Since I’m generally a big wimp, I stayed far away from the so-called stingers for years before my curiosity finally got the better of me. I picked up a package of the scary greens from Knoll Farms via my co-op, and beat the nettles into submission, using a pair of tongs to drown them in boiling water. I then froze them in an ice water bath, and finally wrung the little buggers dry.
Look for nettles at farmer’s markets in the winter and spring, or forage for them (carefully) in forests. Though if you can’t find nettles, or prefer a green that doesn’t fight back, broccoli rabe makes a fine substitute.
One year ago:
Winter Vegetable Noodle Curry
Two years ago:
Butterscotch Pudding (I just made this again last night – we still love it as much as ever)
Three years ago:
Citrus Cornmeal Poundcake
2 medium cloves of garlic, smashed and peeled
zest of 1 small lemon
2 ounces parmesan cheese, grated (3/4 cup)
1/4 teaspoon salt
3/4 cup extra-virgin olive oil
1/2 cup of pesto (from above)
8 ounces fresh pasta (such as linguine)
8 sun-dried tomatoes packed in oil, squeezed of excess oil and slivered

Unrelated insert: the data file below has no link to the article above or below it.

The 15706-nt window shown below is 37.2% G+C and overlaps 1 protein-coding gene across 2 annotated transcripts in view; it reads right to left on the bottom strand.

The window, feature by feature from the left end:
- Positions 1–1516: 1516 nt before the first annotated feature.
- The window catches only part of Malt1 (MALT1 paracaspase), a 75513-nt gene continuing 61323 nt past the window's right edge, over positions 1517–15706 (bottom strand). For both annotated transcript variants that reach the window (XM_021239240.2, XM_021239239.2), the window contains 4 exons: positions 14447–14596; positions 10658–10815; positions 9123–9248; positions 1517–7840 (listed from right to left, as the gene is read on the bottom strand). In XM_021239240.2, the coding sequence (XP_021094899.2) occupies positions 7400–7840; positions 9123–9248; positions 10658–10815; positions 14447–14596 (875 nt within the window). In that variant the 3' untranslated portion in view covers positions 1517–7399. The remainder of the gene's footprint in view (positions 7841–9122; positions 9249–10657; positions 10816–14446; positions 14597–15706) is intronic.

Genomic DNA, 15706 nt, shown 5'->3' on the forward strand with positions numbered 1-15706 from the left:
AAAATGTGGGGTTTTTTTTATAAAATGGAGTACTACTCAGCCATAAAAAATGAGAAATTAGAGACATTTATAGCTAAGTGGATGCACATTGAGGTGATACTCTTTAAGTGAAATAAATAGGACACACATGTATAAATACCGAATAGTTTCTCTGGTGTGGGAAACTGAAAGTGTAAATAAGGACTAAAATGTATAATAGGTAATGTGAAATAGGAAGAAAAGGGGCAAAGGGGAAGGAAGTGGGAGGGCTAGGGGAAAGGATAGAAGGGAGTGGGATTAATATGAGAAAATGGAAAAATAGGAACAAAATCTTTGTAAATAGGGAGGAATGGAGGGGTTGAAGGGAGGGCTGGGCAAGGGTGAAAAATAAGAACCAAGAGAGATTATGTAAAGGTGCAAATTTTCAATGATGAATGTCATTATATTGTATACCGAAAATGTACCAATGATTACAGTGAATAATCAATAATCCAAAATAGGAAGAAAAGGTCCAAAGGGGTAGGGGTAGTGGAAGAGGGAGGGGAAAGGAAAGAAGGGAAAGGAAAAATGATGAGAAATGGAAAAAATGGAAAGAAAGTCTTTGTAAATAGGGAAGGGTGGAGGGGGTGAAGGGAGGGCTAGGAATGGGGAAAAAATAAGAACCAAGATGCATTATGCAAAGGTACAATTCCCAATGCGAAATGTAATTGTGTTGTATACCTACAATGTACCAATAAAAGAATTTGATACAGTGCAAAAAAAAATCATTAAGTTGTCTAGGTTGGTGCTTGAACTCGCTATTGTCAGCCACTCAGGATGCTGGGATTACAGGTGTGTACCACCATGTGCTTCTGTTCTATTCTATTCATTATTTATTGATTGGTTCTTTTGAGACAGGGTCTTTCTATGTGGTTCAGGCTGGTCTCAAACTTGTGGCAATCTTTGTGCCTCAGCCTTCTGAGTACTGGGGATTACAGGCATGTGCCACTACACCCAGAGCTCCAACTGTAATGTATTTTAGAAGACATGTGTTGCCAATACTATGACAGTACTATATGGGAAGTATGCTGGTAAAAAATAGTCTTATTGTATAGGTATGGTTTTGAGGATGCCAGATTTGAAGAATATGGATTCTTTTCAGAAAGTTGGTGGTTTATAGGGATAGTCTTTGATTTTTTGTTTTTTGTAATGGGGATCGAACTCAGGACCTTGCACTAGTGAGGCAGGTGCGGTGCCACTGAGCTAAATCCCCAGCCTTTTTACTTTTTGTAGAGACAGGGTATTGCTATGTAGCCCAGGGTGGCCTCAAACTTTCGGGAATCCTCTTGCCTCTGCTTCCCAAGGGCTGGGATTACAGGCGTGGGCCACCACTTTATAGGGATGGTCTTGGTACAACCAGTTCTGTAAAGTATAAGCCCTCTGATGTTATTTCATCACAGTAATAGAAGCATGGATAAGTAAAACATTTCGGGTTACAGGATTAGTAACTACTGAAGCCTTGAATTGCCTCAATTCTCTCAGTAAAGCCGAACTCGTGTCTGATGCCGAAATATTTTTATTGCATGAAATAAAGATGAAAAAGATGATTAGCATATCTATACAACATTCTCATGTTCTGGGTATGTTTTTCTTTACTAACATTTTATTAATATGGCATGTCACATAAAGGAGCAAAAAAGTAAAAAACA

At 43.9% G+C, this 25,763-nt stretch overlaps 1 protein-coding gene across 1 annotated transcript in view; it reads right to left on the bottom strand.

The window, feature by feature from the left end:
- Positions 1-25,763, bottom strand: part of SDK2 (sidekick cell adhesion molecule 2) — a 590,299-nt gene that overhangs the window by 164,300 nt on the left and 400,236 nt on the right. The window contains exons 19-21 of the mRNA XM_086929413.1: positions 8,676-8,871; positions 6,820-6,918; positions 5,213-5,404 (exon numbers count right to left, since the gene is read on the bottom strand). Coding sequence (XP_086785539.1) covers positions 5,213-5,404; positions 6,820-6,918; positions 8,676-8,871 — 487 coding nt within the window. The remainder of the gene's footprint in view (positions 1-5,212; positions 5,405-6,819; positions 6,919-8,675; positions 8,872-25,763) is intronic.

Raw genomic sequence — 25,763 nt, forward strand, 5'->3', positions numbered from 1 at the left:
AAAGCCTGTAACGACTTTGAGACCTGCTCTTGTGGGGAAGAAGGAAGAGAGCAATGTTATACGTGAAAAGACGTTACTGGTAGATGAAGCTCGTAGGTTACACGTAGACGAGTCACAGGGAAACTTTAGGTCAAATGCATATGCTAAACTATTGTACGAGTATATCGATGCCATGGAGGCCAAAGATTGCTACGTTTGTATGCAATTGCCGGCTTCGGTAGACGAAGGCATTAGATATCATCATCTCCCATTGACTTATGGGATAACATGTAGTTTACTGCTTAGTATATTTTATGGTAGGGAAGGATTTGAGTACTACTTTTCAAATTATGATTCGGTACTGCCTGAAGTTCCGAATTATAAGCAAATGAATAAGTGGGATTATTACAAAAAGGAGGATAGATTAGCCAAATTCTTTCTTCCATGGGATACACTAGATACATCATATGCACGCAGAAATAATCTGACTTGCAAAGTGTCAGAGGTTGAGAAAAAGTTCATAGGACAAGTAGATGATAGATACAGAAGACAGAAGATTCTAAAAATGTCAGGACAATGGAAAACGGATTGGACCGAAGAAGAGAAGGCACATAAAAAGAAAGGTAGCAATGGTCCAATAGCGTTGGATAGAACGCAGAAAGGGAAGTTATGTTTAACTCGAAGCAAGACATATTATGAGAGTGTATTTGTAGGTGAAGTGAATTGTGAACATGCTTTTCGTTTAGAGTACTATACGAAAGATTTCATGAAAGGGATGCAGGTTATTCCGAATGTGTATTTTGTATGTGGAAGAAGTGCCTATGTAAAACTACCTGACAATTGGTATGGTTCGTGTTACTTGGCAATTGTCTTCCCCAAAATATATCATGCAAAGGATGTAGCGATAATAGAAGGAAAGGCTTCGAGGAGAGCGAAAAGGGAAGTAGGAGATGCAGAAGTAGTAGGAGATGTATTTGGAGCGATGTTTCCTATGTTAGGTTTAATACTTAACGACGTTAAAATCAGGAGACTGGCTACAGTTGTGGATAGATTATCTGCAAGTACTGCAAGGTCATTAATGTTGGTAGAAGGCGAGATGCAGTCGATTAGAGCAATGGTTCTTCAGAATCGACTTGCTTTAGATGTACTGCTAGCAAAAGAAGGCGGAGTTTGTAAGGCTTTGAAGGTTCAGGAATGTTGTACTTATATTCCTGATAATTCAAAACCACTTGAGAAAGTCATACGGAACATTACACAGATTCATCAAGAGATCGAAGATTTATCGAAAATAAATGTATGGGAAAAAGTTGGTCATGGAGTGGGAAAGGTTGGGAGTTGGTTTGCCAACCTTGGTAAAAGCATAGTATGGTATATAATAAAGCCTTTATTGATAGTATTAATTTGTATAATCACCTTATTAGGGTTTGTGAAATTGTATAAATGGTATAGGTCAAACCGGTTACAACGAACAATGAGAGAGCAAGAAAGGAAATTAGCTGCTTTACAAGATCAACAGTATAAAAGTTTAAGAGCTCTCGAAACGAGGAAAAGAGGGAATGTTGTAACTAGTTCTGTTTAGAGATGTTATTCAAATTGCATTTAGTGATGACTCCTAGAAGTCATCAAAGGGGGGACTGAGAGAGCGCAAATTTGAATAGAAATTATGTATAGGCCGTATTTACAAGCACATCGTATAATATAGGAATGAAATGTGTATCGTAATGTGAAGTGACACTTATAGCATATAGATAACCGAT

8 oil-cured olives, smashed, pitted and chopped fairly fine
1/2 cup crumbled ricotta salata (about 2 ounces)
4 tablespoons sliced almonds, lightly toasted (from above)
Make the pesto:
Bring a large saucepan of water to a boil. Prepare an ice bath and set it aside. Rinse the nettles, touching them only with tongs or gloved hands, then plunge them into the boiling water until they wilt and turn bright green, about 30 seconds. Drain the nettles, then dump them into the ice bath. When they have cooled, drain them again and squeeze out the excess water (their spines will not be stingy anymore, so you can use your bare hands).
Place the blanched and drained nettles in a food processor with the 6 tablespoons of almonds, garlic, lemon zest, parmesan and salt. Blend until smooth-ish, then slowly pour in the olive oil with the motor running until you have a homogenous, green paste. You will have about 1 1/4 to 1 1/2 cups. Store the pesto in the fridge until needed; it will stay green for about a week.
Make the pasta:
Bring a large pot of lightly salted water to a boil. Add 1/4 cup of the hot water to the 1/2 cup of pesto and stir to combine (this will warm and loosen the pesto, helping it coat the pasta). Have the other ingredients ready to go.
Boil the fresh pasta for 1-2 minutes (or as the package instructs). Reserve 1/2 cup of pasta water (in case you need to moisten the pasta some more), then drain the pasta and place it in a large bowl. Toss with the pesto, tomatoes, olives, cheese and almonds (reserving some for garnish if you like), moistening it with more pasta water if the pasta seems dry. Serve immediately.